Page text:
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Cancer Immunotherapy Program

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Por: Augusto Ochoa, MD

Research produces advances in treatment that can help prolong and save lives now being lost to cancer. LSU Health New Orleans, in collaboration with its partners, has built a statewide network to bring new clinical trials to patients to study the safety and effectiveness of new drugs and treatments. We were able to develop a Cancer Immunotherapy Program. As a result, LSU Health New Orleans is now being invited to participate in studies investigating the latest and most promising approaches to cancer treatments. One such study is a clinical trial to determine the effectiveness of MK-3475 (pembrolizumab) in treating patients with Merkel cell cancer that cannot be removed by surgery, or controlled with treatment, or has spread to other parts of the body. It is the first systemic intervention for patients with advanced Merkel cell carcinoma. Pembrolizumab is an immunotherapy drug. Immunotherapy works differently than chemotherapy in that it boosts the body’s own natural defense system to help fight cancer. LSU Health New Orleans is one of 11 sites in the country selected to enroll patients in this clinical trial.

Merkel cell carcinoma (MCC) is an aggressive form of skin cancer. It is linked to exposure to ultraviolet rays, but about 80% of cases are associated with a virus called Merkel cell polyomavirus. There are currently no FDA-approved drugs to treat Merkel cell carcinoma. While some patients do respond to chemotherapy, after about three months, the disease typically progresses, leaving patients with few, if any, treatment options.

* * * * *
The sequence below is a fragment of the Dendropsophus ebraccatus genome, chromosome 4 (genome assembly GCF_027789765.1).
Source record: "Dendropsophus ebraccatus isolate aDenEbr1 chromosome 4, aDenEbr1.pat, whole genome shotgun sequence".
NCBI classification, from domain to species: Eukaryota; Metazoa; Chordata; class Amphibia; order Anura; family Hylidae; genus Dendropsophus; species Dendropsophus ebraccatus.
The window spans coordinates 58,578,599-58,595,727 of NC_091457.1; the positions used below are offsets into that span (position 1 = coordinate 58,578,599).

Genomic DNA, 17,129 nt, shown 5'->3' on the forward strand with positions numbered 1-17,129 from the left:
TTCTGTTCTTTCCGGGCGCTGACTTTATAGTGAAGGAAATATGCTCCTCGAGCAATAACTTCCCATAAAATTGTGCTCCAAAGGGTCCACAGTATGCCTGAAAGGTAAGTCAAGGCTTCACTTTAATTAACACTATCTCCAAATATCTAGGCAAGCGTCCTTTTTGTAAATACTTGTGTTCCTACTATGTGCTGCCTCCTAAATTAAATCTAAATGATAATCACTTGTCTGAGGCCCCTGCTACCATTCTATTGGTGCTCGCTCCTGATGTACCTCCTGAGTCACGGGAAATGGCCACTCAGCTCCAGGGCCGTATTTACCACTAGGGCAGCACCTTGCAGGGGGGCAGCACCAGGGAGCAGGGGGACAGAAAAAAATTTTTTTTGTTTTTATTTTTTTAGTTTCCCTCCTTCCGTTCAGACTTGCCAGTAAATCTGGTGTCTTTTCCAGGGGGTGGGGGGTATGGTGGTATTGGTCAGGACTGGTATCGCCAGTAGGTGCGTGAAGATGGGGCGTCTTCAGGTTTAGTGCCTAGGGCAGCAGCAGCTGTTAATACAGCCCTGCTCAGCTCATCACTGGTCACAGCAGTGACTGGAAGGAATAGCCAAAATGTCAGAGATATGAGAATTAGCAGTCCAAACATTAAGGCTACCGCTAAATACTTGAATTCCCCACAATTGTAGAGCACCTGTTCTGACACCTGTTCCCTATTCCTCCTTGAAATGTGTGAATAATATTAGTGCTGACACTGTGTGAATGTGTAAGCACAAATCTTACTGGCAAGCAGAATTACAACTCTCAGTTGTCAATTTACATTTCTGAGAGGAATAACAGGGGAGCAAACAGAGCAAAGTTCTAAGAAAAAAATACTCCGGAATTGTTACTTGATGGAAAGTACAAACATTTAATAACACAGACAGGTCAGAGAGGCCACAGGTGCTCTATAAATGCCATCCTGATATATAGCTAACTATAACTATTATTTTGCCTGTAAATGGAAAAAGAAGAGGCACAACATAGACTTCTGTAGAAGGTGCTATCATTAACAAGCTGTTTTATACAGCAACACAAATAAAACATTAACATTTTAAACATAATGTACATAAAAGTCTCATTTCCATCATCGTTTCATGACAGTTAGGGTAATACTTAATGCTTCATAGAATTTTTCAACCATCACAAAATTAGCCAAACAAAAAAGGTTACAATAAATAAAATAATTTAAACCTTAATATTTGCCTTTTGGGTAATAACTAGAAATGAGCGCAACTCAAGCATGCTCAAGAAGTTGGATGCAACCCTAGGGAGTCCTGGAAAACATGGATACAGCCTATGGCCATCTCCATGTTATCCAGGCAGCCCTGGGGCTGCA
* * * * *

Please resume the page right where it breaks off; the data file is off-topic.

The Cancer Immunotherapy Program will also lay the foundation for future opportunities in the areas of:

Cancer Biology and Genomics: The genetic background of an individual contributes to the susceptibility for developing certain diseases. Previously seen only as a basic research tool, genomics is now a rapidly emerging field of research with an ever growing clinical significance and direct application to patient care. The clinical application of genomics has been placed under the general concept of “Personalized Medicine” where DNA sequencing and gene expression will become the routine clinical laboratory tests of the future with which clinicians can plan prevention and treatment strategies and decide on follow-up. Furthermore, by virtue of the population served by LSU Health New Orleans, the Center could become a leader in the genomics of specific populations such as the African American, Hispanic and Vietnamese populations.

Health Disparities: The study of health disparities has started to show that the differences in the presentation and outcome of diseases among races are not only related to socio-economic determinants, but also to biological and genetic differences. This has become even more significant since the response to treatment is not the same among the different racial groups. This is an opportunity to develop research programs that would study long-term outcomes among the different groups with the eventual goal of tailoring treatments accordingly.

These research undertakings will provide a unique opportunity to bring together clinical programs and focused basic research to develop a unique translational research center that will add to the growing stature of the Louisiana Cancer Research Center. The opportunities described within will promote LSU Health New Orleans’ Stanley S. Scott Cancer Center as a national referral site for patients with viral diseases such as Merkel Cell Carcinoma. Moreover, these programs will help us create a unique state-of-the-art cancer immunotherapy program that will provide access to all new research and clinical advances in the use of these immunotherapies for cancer patients in Louisiana and the region.

       
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